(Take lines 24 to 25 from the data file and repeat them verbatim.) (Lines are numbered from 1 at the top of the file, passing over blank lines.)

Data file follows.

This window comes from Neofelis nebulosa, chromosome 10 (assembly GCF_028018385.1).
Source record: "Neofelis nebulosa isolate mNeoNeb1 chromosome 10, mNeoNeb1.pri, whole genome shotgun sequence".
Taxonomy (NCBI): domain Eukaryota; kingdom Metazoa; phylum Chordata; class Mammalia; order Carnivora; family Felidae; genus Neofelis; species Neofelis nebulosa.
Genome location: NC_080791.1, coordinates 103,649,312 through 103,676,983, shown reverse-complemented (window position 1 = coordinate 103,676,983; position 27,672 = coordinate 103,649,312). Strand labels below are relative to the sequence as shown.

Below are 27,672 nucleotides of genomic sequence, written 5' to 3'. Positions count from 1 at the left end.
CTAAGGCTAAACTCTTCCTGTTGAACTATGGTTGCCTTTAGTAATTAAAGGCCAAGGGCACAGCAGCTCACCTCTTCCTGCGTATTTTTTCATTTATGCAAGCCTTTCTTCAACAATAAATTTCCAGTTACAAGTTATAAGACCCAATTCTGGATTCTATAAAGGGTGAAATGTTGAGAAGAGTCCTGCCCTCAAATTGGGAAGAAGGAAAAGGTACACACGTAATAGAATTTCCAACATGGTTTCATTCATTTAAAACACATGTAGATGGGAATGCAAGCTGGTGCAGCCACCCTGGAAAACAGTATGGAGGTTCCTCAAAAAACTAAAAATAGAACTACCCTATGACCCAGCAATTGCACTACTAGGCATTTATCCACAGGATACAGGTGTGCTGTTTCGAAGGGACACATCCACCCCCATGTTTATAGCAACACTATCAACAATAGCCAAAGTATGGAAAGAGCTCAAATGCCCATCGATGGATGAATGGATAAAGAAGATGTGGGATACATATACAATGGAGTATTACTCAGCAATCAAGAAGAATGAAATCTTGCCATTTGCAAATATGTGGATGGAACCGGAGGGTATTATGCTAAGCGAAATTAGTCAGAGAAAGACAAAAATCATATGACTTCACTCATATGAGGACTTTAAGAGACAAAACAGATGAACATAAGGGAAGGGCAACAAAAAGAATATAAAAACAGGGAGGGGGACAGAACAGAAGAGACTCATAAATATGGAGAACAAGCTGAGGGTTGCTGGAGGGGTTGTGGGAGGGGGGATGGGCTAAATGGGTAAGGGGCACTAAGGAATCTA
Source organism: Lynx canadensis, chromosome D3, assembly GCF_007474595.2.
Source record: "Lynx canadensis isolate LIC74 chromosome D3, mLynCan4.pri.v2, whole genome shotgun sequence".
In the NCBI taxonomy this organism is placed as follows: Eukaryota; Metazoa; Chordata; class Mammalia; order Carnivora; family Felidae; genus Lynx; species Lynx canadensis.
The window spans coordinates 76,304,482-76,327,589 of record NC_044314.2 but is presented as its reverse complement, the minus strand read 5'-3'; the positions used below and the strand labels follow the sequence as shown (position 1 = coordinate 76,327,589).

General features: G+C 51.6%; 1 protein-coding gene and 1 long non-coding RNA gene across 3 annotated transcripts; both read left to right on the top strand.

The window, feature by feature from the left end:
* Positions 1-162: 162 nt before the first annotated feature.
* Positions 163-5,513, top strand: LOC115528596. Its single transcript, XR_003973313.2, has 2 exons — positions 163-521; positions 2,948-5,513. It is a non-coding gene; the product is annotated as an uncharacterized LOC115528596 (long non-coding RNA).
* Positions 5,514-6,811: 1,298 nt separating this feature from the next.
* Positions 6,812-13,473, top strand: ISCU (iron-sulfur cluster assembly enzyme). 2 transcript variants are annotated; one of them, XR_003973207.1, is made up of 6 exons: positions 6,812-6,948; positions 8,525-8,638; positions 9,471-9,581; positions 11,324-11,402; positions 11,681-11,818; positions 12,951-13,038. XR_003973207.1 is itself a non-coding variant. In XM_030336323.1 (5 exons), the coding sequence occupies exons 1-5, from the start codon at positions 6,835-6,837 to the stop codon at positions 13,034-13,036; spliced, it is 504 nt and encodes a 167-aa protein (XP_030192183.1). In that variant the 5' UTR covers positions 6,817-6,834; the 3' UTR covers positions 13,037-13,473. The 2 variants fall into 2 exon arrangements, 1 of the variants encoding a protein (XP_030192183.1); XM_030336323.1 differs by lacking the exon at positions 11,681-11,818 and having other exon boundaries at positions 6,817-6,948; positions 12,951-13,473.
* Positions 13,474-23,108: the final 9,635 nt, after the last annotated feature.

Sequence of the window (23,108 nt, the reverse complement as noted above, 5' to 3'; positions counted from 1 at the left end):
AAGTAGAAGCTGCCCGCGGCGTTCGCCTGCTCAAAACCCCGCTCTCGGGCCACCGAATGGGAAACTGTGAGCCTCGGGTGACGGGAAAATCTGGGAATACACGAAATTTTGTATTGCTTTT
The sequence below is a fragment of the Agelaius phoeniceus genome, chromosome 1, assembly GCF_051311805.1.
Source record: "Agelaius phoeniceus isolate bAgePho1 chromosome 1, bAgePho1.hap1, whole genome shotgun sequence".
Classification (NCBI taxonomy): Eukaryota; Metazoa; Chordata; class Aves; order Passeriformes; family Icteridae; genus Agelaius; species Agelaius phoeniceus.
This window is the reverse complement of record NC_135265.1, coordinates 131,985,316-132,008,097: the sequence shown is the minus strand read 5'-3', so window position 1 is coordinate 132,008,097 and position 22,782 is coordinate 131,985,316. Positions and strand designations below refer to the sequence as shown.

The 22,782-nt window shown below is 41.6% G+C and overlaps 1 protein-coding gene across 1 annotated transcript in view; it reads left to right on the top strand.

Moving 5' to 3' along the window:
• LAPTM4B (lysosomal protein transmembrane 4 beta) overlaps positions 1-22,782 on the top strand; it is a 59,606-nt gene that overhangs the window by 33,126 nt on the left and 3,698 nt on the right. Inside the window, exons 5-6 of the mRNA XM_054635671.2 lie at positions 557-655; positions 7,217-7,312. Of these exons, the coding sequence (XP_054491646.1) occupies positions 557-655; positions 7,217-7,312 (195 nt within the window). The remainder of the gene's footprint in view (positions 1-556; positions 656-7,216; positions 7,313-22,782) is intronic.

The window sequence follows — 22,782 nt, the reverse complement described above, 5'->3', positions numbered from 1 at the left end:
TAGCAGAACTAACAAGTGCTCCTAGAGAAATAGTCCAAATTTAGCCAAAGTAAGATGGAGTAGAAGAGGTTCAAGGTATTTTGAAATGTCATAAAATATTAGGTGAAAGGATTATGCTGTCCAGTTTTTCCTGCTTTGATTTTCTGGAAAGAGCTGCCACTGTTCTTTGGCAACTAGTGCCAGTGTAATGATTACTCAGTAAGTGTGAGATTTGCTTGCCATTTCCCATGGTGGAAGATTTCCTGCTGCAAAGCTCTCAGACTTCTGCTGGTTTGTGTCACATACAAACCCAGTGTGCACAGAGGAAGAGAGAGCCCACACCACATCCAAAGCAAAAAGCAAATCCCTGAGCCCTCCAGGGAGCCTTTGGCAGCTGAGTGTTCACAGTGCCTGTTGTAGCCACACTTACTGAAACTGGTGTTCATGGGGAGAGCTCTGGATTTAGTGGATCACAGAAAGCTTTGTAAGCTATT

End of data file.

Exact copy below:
The 22,782-nt window shown below is 41.6% G+C and overlaps 1 protein-coding gene across 1 annotated transcript in view; it reads left to right on the top strand.

Moving 5' to 3' along the window: